Archive for the ‘wrong reagents’ Category
Amine Bahi, a neuroscience researcher in the United Arab Emirates, has had a third paper retracted.
Here’s the notice for “Blockade of Protein Phosphatase 2B Activity in the Amygdala Increases Anxiety- and Depression-Like Behaviors in Mice,” which was posted on November 19: Read the rest of this entry »
About a month ago, we reported on a retraction by Pamela Ronald, of the University of California, Davis, and colleagues. We noted then that this was a case of scientists doing the right thing. Ronald contacted us after that post ran, and let us know that there would be another retraction shortly. That retraction notice has now appeared, in Science: Read the rest of this entry »
We’ll say it again: We like being able to point out when researchers stand up and do the right thing, even at personal cost.
In December 2011, Pamela C. Ronald, of the University of California, Davis, and colleagues published a paper in PLOS ONE,”Small Protein-Mediated Quorum Sensing in a Gram-Negative Bacterium.” Such quorum sensing research is a “hot topic” right now, so not surprisingly the paper caught the attention of other scientists, and the media, including the Western Farm Press. The study has been cited eight times, according to Thomson Scientific’s Web of Knowledge.
One of those scientists who took notice was Ronald’s UC Davis colleague Jonathan Eisen, who posted about the paper on his blog. That was on January 9, 2012. But if you go to that post today, you’ll see that Eisen struck through most of it, and added this comment: Read the rest of this entry »
Paper retracted because images “were, in fact, electron microscopy results of totally different catalysts”
The article, which appeared in Catalysis Communications earlier this year, was titled “Synthesis and characterization of novel Cu2O/PANI composite photocatalysts with enhanced photocatalytic activity and stability,” and was written by Xiufang Wang, Guangmei Chen and Jun Zhang of the School of Materials and Chemical Engineering at Anhui University of Architecture, in Hefei.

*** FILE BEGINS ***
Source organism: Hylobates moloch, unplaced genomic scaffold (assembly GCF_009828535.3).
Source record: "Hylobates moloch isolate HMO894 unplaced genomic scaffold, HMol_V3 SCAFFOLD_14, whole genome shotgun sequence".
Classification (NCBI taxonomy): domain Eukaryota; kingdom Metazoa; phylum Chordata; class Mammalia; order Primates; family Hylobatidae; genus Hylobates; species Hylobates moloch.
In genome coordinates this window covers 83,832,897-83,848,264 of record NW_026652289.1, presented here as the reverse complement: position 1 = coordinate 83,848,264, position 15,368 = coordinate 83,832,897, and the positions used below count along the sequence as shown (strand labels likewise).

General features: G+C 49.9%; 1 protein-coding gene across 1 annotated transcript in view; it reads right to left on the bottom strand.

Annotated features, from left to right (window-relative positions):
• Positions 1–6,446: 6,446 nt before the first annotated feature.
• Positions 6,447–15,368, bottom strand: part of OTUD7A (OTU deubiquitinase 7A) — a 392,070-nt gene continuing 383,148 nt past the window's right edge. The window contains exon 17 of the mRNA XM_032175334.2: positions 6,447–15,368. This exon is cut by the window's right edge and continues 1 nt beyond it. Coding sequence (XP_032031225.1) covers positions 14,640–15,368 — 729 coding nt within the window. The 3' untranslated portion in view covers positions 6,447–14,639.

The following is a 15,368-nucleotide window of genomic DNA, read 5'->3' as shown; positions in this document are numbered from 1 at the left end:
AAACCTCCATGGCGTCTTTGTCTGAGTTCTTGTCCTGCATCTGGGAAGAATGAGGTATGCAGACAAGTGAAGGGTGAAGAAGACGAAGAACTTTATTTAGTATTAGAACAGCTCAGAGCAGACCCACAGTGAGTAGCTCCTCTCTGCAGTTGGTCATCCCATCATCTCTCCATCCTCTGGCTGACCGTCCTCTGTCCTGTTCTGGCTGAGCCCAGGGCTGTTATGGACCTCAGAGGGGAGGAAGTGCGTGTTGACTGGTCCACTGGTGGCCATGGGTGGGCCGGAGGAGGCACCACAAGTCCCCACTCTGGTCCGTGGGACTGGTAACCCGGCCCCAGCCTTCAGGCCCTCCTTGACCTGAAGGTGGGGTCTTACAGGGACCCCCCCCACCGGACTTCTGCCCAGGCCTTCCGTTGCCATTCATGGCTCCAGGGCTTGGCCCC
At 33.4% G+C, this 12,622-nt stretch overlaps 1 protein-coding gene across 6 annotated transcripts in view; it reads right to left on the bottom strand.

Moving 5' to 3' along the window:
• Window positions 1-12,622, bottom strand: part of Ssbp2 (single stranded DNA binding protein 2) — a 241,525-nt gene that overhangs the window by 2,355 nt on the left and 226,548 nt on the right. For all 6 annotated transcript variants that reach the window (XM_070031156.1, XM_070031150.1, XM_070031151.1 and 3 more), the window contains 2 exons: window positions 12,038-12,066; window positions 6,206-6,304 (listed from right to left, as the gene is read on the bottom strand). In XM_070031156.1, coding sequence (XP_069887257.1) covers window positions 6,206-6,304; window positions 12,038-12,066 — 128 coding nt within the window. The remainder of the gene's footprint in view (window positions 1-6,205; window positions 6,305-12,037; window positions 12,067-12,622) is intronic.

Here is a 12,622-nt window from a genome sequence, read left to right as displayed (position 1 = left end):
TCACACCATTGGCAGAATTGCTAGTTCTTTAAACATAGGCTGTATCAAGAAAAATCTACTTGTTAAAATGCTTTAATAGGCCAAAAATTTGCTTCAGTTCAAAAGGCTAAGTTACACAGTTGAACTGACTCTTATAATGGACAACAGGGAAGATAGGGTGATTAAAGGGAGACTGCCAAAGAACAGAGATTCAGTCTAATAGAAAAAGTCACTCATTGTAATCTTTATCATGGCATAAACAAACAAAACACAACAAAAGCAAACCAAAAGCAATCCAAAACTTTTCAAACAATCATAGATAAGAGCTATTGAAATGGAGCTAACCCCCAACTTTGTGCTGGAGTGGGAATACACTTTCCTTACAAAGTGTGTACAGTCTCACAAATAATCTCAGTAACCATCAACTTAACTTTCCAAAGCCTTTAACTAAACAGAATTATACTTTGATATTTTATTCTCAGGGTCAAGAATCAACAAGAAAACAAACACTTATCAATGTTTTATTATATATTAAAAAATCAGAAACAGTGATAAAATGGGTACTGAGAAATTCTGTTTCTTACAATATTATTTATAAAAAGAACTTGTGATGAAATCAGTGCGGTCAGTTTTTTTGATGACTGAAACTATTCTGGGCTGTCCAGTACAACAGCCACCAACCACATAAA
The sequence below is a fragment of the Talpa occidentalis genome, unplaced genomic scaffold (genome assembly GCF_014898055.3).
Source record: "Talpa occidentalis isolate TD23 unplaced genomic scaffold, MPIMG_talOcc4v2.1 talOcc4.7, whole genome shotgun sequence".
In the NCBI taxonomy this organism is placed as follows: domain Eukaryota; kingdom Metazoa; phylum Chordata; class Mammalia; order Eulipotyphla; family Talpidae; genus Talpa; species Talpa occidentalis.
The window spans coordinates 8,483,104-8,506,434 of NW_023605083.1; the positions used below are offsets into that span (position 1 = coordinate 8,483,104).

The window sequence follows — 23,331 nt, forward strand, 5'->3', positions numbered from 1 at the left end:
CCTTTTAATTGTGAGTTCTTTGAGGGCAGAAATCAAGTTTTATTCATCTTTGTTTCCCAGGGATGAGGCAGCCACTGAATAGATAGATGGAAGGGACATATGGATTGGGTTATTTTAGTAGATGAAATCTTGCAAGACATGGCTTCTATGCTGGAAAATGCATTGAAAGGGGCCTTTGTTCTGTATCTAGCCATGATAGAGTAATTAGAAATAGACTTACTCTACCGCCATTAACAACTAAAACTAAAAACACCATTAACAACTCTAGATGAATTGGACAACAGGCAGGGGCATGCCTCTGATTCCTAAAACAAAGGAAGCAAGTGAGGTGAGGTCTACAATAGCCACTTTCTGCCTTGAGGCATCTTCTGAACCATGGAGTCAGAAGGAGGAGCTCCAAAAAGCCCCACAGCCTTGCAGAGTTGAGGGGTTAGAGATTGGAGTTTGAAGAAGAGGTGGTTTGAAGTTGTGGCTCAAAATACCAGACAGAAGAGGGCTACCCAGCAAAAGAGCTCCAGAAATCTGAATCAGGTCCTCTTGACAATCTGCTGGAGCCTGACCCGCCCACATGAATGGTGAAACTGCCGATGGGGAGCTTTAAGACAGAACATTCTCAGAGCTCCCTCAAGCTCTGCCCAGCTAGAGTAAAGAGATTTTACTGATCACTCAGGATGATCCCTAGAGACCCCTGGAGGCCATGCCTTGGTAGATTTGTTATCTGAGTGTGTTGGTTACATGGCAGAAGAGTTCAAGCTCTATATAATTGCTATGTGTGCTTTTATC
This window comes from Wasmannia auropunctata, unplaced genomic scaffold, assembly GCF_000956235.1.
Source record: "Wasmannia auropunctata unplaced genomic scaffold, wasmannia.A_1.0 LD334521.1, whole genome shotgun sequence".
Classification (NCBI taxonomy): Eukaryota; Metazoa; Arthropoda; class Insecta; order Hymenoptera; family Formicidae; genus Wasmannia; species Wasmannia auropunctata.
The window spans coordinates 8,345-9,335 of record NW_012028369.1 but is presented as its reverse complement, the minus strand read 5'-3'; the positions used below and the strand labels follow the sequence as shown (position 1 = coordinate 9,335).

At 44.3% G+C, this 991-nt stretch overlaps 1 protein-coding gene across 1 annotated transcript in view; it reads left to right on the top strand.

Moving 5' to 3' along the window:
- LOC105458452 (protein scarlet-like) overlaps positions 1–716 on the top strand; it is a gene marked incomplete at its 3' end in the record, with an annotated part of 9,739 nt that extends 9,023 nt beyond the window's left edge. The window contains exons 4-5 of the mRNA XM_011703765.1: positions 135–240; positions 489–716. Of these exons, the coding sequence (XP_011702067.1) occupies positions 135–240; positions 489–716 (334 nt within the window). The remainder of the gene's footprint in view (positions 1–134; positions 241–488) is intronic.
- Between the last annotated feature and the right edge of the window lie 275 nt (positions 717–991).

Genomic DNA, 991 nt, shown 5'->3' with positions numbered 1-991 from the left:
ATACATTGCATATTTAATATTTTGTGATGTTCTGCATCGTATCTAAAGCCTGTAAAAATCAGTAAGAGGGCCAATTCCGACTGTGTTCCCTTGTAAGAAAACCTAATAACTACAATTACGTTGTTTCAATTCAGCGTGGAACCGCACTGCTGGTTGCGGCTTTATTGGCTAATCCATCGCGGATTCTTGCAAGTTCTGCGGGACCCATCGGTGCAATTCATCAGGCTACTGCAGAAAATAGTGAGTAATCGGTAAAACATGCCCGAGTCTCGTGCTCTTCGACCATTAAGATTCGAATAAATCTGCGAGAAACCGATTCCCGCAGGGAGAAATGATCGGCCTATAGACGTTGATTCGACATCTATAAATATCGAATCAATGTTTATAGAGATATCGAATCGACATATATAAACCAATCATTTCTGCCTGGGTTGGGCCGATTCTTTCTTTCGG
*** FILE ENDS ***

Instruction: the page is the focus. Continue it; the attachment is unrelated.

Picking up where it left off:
We’ve written before about retractions for cell lines that turn out not to be what researchers thought they were. In a few cases, that has involved contamination by HeLa cells, named for Henrietta Lacks. Today, we note the retraction of a paper whose authors, from Taiwan, thought they were using human muscle cells that line blood vessels when they were actually studying such cells from rat embryos.
Here’s the notice in the British Journal of Nutrition for “Molecular mechanism of green microalgae, Dunaliella salina, involved in attenuating balloon injury-induced neointimal formation”: Read the rest of this entry »
The authors of a paper on quorum sensing — in simple terms, how bacteria “talk” to one another — have retracted it after another group’s findings led them to discover that the mixture they used weren’t what they thought.
Two different teams of physicists have retracted papers from Physical Review B after realizing that a sample used in the paper published first — and which formed the basis of the second paper — was mislabeled.
Here’s the notice for the first paper, “s-wave superconductivity in barium-doped phenanthrene as revealed by specific-heat measurements,” by Jianjun Ying of the University of Science and Technology of China, Hefei, and colleagues: Read the rest of this entry »
They say that a poor workman blames his tools. If you’re a scientist and you discover your tools don’t do exactly what you thought they did, however, the right thing to do is let other scientists relying on your work know.
That’s what the University of Auckland’s Nigel Birch and colleagues did recently, after a 2012 study they published in the Journal of Neurochemistry didn’t hold up. Here’s the notice, which we’d consider a model for retractions everywhere: Read the rest of this entry »